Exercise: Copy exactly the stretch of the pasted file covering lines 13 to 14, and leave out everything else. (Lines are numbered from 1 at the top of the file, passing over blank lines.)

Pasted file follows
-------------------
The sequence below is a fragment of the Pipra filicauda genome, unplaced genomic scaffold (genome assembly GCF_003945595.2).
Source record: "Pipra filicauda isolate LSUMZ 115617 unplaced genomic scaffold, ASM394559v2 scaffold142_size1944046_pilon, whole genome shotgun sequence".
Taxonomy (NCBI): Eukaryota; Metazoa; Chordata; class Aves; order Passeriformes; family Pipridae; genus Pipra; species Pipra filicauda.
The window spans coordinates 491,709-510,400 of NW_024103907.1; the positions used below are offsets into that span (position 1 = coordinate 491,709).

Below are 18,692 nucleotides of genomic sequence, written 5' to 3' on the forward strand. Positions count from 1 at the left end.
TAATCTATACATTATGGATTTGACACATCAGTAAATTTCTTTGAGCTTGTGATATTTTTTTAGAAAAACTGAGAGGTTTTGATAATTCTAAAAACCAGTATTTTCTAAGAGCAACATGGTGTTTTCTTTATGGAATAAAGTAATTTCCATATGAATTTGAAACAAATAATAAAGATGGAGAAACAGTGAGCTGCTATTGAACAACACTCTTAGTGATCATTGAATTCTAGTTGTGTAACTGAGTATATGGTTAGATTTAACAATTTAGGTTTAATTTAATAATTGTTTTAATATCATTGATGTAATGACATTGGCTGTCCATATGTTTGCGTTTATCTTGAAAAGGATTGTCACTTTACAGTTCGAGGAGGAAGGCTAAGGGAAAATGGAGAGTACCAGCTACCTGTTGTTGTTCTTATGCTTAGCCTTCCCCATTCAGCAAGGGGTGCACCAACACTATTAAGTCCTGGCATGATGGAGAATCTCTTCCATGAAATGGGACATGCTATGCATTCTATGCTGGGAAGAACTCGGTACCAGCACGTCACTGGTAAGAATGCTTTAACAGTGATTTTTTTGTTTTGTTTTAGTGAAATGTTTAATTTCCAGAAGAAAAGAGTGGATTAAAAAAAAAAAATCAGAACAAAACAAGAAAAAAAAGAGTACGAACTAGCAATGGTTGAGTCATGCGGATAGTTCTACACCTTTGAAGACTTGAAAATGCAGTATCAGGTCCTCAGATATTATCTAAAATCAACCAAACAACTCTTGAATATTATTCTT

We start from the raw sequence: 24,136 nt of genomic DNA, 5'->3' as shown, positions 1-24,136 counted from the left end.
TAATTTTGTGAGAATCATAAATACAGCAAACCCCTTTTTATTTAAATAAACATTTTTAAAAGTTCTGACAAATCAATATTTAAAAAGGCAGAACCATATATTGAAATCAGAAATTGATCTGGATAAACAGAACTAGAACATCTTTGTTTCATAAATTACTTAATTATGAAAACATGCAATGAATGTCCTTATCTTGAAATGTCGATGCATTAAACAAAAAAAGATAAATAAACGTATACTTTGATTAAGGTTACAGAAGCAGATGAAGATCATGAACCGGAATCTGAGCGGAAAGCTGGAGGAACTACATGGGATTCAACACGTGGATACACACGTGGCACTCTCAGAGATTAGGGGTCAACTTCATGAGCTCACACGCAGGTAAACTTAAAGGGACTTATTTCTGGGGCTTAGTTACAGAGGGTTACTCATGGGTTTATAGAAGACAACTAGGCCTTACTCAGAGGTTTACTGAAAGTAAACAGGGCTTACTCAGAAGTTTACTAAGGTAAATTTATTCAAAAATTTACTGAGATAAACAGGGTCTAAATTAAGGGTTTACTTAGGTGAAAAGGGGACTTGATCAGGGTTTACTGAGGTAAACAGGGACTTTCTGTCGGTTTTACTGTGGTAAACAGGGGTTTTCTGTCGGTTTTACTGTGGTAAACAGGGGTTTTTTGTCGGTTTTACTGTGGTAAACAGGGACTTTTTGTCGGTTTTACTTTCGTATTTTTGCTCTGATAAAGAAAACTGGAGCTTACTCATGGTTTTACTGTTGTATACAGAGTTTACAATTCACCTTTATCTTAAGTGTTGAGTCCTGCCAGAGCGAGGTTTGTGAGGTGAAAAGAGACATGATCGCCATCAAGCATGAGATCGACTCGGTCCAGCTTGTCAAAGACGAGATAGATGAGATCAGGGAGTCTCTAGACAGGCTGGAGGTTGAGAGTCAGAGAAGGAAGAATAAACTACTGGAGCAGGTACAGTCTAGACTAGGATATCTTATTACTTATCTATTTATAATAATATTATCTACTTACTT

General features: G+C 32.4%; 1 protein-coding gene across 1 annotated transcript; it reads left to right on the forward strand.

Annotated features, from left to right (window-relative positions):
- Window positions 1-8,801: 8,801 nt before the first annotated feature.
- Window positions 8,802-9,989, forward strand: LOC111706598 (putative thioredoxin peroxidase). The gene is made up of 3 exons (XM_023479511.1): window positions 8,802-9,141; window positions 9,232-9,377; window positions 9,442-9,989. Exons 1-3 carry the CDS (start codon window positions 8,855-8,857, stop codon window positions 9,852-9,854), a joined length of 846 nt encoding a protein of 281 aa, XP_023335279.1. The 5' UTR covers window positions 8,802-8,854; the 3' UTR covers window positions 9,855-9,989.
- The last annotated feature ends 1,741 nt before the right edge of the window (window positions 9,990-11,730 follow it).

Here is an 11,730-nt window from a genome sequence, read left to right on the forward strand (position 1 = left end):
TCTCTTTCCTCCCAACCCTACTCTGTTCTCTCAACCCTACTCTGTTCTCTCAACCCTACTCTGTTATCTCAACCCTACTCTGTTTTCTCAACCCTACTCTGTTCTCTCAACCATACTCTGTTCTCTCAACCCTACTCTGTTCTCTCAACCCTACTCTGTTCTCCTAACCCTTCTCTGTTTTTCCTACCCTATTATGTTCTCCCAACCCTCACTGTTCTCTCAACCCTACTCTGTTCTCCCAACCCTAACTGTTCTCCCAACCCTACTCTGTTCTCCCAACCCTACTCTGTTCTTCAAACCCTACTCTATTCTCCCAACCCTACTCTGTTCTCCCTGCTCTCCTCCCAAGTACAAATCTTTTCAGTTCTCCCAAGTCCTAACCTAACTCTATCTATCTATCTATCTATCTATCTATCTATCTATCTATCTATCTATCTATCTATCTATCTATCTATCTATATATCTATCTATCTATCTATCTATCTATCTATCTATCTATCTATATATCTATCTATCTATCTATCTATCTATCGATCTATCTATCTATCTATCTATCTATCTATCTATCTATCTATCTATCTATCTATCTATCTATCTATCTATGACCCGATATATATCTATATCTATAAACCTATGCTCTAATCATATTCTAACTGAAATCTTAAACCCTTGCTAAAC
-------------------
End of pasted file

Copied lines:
- The last annotated feature ends 1,741 nt before the right edge of the window (window positions 9,990-11,730 follow it).

Here is an 11,730-nt window from a genome sequence, read left to right on the forward strand (position 1 = left end):